Spectacular Sites Inspire Spectacular Design!

Too often, when looking to buy a block of land, we’re told to steer clear of the dreaded, “scary and unapproachable” sloping block! We’re lead to believe these blocks will present nothing but complications and unnecessary expenses… This couldn’t be further from the truth!

At Sustainable, we believe that spectacular sites inspire spectacular design & lifestyle. As experts in delivering on sloping sites, each site presents the ultimate template to display our strengths of adding value to raw, dramatic topography whilst creating long term nett worth through interpretation of sensitive design.

Check out this beautiful design on a dramatically sloping block at Toowong!

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Our hot tips just in time for Summer!

Our hot tips just in time for Summer!

Tips to reduce your electricity billssolar-panels-under-blue-sky-and-sun-flare

– Replace incandescent light bulbs with energy efficient LED lights which significantly reduce your lightin energy use and last longer!
– Consider glass louvres if you need to replace a window to allow more passive ventilation into your home.
– Add insulation to your ceiling and/or roof. Your roof is a major source of radiant heat gain in your house.
– Re-painting the outside of your house? Try using lighter colours, particularly on the West to reduce the heat gain into your home.
– Install a solar hot water system
– Install solar electricity panels
– Consider landscaping tips to reduce your electricity bill.

Tips to reduce your water billsfotolia_29467504_xs

– Install a water tank. Size and location of your tank is important, particularly with the noise of some pumps.
– Fix any leaking taps or install water flow restrictors to your existing taps. If your taps are up to 10 to 15 years old, replacing these completely can sometimes be your most cost effective option.
– Install water reduced flow tap fixtures including:
o Shower roses (minimum 3-star WELS rating)
o Dual flush toilets (minimum 4-star WELS rating)
o Tapware (minimum 3-star WELS rating)
– Install a grey water system which is a great option for recycling waste water in your home.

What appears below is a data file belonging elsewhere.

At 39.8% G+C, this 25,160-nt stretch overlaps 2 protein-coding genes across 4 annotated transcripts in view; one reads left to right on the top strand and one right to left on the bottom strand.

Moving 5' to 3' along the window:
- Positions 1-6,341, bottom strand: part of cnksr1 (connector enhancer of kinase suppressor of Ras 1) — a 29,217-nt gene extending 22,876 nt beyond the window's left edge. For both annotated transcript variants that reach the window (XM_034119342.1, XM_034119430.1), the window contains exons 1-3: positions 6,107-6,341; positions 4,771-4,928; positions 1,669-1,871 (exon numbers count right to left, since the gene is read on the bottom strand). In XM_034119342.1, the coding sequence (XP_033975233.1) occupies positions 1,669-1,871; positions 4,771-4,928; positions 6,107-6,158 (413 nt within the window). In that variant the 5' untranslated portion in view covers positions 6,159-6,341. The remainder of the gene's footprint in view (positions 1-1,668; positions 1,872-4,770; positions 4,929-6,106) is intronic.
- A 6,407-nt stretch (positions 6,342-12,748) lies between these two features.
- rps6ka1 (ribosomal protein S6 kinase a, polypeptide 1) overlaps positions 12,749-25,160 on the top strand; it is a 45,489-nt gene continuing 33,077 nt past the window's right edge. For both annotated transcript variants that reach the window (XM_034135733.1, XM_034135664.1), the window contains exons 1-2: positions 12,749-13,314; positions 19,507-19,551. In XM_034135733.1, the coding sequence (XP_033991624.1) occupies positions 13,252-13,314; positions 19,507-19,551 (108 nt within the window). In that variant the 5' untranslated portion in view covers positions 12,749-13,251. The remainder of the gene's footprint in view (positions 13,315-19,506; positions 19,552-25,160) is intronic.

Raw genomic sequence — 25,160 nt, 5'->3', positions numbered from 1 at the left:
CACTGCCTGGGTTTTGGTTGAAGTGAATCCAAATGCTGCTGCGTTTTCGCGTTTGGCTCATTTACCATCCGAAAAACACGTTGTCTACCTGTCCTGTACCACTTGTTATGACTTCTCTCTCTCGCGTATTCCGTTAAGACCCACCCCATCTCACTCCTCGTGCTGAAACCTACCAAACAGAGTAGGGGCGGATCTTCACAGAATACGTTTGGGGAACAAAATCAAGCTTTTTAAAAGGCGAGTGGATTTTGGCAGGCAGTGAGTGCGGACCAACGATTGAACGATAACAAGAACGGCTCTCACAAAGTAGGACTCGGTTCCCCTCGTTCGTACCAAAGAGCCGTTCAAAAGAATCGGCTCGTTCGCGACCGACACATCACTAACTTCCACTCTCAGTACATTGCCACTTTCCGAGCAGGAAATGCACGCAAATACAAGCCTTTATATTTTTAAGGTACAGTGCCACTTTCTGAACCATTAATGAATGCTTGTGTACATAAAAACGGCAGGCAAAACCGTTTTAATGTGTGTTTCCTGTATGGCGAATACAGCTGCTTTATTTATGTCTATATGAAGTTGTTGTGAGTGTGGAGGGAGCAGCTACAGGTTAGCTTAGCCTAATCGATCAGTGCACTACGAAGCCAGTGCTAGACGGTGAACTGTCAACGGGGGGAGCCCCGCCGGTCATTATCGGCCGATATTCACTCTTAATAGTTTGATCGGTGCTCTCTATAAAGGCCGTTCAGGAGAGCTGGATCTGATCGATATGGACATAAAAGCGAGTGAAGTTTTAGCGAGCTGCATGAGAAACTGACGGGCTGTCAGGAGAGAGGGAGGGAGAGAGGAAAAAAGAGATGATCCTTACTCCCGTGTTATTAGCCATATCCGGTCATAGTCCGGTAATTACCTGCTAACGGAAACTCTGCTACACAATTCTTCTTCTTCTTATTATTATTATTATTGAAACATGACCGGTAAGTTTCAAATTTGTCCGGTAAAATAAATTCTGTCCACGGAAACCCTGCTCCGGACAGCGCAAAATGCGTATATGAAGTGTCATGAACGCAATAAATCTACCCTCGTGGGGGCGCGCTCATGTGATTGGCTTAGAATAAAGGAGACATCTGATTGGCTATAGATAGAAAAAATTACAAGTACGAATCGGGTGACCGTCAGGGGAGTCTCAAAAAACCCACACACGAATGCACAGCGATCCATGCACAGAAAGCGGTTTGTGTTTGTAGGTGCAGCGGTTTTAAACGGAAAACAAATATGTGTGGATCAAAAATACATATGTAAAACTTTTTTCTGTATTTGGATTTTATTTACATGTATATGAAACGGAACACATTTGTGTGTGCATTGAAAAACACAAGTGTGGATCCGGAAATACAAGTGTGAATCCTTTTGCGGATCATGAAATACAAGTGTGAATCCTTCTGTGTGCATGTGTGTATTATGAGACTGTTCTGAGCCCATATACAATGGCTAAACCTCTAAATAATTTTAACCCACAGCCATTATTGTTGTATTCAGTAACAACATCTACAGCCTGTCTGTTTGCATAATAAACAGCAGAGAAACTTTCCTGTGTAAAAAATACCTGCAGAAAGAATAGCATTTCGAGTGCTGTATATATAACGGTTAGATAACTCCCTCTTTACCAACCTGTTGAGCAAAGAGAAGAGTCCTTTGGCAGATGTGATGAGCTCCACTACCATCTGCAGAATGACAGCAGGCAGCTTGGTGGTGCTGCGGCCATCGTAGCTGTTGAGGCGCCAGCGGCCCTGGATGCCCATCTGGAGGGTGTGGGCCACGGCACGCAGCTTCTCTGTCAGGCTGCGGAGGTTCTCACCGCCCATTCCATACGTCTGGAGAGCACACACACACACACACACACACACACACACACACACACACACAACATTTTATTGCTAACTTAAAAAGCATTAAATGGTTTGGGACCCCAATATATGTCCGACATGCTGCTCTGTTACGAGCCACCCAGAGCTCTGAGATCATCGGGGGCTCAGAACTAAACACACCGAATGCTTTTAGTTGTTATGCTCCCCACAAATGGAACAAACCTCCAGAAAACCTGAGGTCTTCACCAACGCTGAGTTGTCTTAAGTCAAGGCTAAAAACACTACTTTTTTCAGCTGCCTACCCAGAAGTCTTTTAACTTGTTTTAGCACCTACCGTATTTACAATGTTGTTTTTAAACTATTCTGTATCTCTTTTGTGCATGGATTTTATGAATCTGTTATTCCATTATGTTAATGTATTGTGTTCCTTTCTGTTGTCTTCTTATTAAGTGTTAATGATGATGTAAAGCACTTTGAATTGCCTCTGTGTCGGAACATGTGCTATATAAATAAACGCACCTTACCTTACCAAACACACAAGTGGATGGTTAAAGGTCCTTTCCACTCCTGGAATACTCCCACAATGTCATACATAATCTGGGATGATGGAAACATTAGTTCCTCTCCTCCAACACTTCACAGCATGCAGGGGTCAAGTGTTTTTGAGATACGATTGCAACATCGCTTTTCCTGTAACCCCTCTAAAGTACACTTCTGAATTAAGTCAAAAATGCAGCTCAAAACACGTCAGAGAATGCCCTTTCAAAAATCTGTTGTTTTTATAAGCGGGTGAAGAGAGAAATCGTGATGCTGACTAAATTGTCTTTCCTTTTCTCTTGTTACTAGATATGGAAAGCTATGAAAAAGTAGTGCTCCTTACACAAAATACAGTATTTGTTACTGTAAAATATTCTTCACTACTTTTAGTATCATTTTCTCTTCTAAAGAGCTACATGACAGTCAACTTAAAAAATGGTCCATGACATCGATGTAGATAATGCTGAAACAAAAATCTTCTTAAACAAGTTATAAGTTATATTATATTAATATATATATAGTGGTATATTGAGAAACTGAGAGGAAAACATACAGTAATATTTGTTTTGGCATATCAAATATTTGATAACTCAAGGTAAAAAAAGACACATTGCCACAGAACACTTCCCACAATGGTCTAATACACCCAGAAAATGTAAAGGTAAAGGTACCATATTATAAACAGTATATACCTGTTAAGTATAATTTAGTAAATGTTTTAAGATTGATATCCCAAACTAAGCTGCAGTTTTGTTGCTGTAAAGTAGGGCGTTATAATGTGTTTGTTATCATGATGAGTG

– Is your dishwasher water and energy efficient? If not, consider a new energy and water efficient dishwasher.

Tips for your garden

– Start growing your own vegetables and consider a herb garden! This will help to reduce your grocery bills.
– Applying an organic fertilizer and lucerne mulch to your existing mulch will enrich your soil and improve water and nitrogene content. It’s as simple as mixing through lightly with a fork!
– Prune your garden for summer. It’s still not too late to prune!
– Plant shade trees on the Western side of your home to reduce internal heat gain as well as screens, arbors, greenwalls etc.

Sustainable’s Shared Living!

Looking outside your kitchen, bedroom or living window, are you confronted by a 6ft fence? Most of us are!till-house-1

6ft fences have become the “norm,” the most common form of what we like to think is security in our homes.

What if we told you these 6ft fences could be an aid in home robberies? Wouldn’t believe me?

In today’s suburbs, most of us, if not all, are confronted by a 6ft fence just meters from our back door.

We have become accustomed to being separated from our neighbours and blocking out the community around us. We’ve come to believe that these fences provide privacy, and most importantly, security in our homes.

However, at Sustainable, it is our belief that these 6ft fences are in fact doing more harm than good, which is why we strongly believe in the integrated and collaborative design concept we like to call ‘shared living.’

In recent years, Brett McKenzie and the Sustainable team developed a shared living community located in the Western Suburbs of Brisbane within a depleted storm water gully.

till-house-5This concept saw the construction of 12 stunning homes, constructed not side by side, but arranged in a way that enabled a perfectly balanced mix of shared community space, along with private and semi-private spaces throughout the site.

With a diverse variety of housing options, ranging from 4 bedroom family homes, through to 1 bedroom studios, as well as common green space including vegetable gardens and pathways, the development is well suited to a blend of age groups and demographics, creating a rich dynamic and culture within the integrated community.

While a lack of fences may be alarming to some, the development promotes a strong sense of unity among residents, ultimately offering a safer community environment.

While most of us have been lulled into the false sense of security of “a 6ft fence will keep them out” it is important to look at the bigger picture.

By removing the fences we so commonly see in today’s suburban streets, homes instantly become safer, eliminating the opportunity for intruders to hide in your backyard, going unseen by surrounding homes.

With a large focus on a united spirit within shared communities, neighbours become increasingly engaged in the safety and security of not only themselves and their homes, but the entire community as a whole, having the opportunity to recognise unusual activity throughout the entire shared space.